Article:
Rage Against The Machine will be number one in the UK charts at Christmas, and it’s all thanks to a Facebook campaign. After years of being forced to choose from a bland selection of safe audio produce imposed on us by the major labels, does this mean that the charts are becoming more democratic?
Blast From The Past
As a sort of counter-culture protest against the stranglehold of anemic popitude that the X-Factor held over the charts for the past four years, a Facebook group was created with the aim of ousting the new in favour of something a bit more passionate. The title of the group is fairly self-explanatory – “RAGE AGAINST THE MACHINE FOR CHRISTMAS NO.1”.
‘Killing in the Name’ is a 17-year-old song from RATM’s eponymous debut album – the single was originally released in November 1992.
This week, ‘Killing in the Name’ sits at the top of the UK charts, having outsold Joe McElderry’s cover version of ‘The Climb’ by 500,000 to 450,000.
A Short Term Win-Win For Sony
The X-Factor is not really about music, it’s about celebrity, but most of all it’s about making money for the show’s creators and their partners. It pitches itself as a platform for revealing undiscovered talent, and to a certain extent it is – but that is not the main driver of the show. If it wasn’t popular and making money, it would be taken off air.
The RATM campaign is generating funds for the charity SHELTER, so at the very least, we can see that some tangible good has come out of this social media campaign to rescue the charts from the X-Factor.
However, in an interesting twist, both RATM and McElderry are signed to Sony – so this is actually a double win for one of the bastions of the old recording industry. It’s unlikely that anyone who was going to buy McElderry’s single would have chosen to buy ‘Killing in the Name’ instead, no matter what Facebook group they were exposed to, so it’s fair to suggest that his single would have sold 450,000 copies regardless. For Sony, they now have an extra half million downloads to add to that Christmas bonus.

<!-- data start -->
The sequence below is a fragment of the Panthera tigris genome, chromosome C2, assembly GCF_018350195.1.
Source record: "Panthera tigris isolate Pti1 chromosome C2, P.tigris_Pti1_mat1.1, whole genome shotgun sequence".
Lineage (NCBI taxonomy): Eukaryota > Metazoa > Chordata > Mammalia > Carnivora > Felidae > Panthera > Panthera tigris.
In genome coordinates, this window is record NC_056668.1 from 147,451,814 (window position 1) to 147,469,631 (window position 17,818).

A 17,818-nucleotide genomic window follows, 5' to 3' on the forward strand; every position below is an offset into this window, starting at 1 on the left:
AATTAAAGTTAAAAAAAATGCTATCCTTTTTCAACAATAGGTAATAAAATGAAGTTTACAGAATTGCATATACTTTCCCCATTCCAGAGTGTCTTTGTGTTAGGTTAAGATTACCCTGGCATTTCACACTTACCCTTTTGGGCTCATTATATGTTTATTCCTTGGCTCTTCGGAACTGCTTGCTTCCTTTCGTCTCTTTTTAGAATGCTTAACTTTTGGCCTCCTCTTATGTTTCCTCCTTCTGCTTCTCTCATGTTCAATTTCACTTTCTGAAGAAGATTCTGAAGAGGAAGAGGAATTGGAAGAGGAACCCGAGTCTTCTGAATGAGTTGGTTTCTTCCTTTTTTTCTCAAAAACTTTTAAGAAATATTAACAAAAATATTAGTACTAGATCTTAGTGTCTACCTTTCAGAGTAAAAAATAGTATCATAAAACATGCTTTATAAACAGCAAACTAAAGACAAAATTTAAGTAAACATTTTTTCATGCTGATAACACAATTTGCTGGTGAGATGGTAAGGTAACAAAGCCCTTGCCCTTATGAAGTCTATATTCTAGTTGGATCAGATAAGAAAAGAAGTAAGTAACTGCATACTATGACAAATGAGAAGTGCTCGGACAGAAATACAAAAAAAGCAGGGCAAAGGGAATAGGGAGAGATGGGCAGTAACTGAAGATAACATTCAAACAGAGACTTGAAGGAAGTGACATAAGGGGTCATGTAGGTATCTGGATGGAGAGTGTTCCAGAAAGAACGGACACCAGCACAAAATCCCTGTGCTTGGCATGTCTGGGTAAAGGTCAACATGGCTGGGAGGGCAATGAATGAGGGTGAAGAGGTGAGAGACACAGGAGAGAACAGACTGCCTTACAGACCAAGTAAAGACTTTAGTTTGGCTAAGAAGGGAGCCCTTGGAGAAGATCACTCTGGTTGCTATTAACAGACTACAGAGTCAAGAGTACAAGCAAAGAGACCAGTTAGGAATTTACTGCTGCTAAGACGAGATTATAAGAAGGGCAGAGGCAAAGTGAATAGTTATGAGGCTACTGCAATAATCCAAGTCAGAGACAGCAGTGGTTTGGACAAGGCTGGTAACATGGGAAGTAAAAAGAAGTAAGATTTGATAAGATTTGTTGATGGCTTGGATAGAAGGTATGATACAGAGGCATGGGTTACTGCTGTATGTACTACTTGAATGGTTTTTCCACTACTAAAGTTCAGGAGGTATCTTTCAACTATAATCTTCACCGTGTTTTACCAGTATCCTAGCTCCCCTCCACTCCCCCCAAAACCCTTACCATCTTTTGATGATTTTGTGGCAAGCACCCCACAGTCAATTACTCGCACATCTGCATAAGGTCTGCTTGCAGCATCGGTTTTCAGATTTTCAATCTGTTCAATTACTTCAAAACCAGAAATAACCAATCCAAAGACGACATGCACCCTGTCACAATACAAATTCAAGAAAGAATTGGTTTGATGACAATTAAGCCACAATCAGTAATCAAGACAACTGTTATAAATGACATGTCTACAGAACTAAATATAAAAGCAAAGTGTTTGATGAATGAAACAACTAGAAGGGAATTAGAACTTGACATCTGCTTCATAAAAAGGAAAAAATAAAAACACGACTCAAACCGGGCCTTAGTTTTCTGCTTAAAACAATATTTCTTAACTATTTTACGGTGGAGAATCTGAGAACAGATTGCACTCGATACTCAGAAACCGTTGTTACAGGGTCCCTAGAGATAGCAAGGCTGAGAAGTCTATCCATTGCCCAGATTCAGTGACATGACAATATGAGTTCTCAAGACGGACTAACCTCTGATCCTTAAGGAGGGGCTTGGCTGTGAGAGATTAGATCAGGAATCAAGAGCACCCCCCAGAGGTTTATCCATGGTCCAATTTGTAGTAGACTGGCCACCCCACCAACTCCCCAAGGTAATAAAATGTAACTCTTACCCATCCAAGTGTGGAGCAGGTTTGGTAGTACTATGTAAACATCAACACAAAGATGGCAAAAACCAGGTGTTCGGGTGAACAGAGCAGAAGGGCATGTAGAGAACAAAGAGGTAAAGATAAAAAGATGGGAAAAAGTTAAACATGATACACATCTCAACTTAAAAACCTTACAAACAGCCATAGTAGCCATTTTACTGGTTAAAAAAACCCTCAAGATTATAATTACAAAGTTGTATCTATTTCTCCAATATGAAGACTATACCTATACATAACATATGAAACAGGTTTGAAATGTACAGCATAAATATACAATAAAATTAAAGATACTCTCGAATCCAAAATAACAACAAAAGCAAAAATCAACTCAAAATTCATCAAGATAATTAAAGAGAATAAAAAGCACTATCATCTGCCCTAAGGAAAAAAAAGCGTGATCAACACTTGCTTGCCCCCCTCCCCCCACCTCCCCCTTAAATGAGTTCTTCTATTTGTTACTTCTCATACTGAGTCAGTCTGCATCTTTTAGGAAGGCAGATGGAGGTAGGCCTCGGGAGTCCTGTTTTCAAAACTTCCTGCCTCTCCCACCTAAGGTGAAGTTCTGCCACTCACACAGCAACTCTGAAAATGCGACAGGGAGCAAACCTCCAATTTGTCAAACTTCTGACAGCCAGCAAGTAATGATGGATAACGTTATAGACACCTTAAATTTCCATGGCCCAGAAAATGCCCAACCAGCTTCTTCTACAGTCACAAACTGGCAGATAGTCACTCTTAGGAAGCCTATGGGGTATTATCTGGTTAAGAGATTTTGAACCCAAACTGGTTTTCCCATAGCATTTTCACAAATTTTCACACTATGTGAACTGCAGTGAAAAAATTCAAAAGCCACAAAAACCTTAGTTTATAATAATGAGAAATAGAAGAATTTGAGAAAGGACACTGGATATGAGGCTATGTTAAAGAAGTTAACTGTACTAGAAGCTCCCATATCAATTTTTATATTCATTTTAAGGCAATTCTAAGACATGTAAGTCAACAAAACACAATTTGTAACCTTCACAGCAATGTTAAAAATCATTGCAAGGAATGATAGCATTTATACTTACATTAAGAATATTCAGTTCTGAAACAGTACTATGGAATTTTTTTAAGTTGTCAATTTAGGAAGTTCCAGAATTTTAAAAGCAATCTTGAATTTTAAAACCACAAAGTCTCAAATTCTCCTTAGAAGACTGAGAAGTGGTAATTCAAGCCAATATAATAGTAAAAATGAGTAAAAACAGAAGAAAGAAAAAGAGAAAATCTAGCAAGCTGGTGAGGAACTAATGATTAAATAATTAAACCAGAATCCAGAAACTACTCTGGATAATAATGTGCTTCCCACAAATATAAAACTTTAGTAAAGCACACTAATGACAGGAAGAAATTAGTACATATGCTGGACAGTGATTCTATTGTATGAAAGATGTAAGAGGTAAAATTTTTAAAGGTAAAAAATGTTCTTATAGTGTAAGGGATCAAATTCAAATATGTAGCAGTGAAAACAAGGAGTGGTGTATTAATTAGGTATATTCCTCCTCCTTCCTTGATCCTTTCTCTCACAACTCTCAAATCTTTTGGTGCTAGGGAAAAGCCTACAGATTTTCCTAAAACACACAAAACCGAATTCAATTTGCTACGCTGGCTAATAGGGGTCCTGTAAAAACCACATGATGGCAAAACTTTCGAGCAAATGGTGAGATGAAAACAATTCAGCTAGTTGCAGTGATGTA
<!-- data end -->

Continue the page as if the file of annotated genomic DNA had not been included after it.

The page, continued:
Gaming The Machine
This might be a good week for Sony, but the underlying message is far less positive. The RATM Facebook page is proof – if any further were needed – that the Internet is indeed a very powerful marketing tool, and it is available to almost everyone.
Gaming the charts is by no means a new phenomenon – this has been going on a long time before the advent of the digital download, but it previously required significant industry connections and investment. However, now that mp3 downloads are counted towards chart positions, it means that gaming of this magnitude is officially open to the public – or at least, any web-savvy network of individuals with a common goal and powerful rallying cry.
4chan’s impressive orchestrated gaming of Time magazine’s person of the year poll showed how technical loopholes can be exploited in Web-based surveys, but the Facebook campaign is an entirely straight-up, above-board leveraging of people power.
The majors (and associated organs such as the RIAA) do need to re-evaluate their business models – and stop trying to sue people for P2P downloading. The evidence is building that there are many ways to get people to buy music online – I’m sure RATM will attest to that, but so will NIN, Radiohead, Imogen Heap, Johnathan Coulton and plenty of others who see opportunities in the places where the industry simply sees their status quo being eroded.
Does This Actually Change Anything?
Of course, this doesn’t mean that the charts are suddenly going to be dominated by Facebook groups – being the first is a crucial element in the saturated Web promotion arena, and further groups attempting the same trick will find it more difficult to replicate this level of success. The charts will always cater to the tastes of the majority, but if we can somehow add a bit more variety to those tastes, and wrest some influence away from the formula-driven hit predictors, then perhaps the culture of popular music will begin to show signs of innovation once more…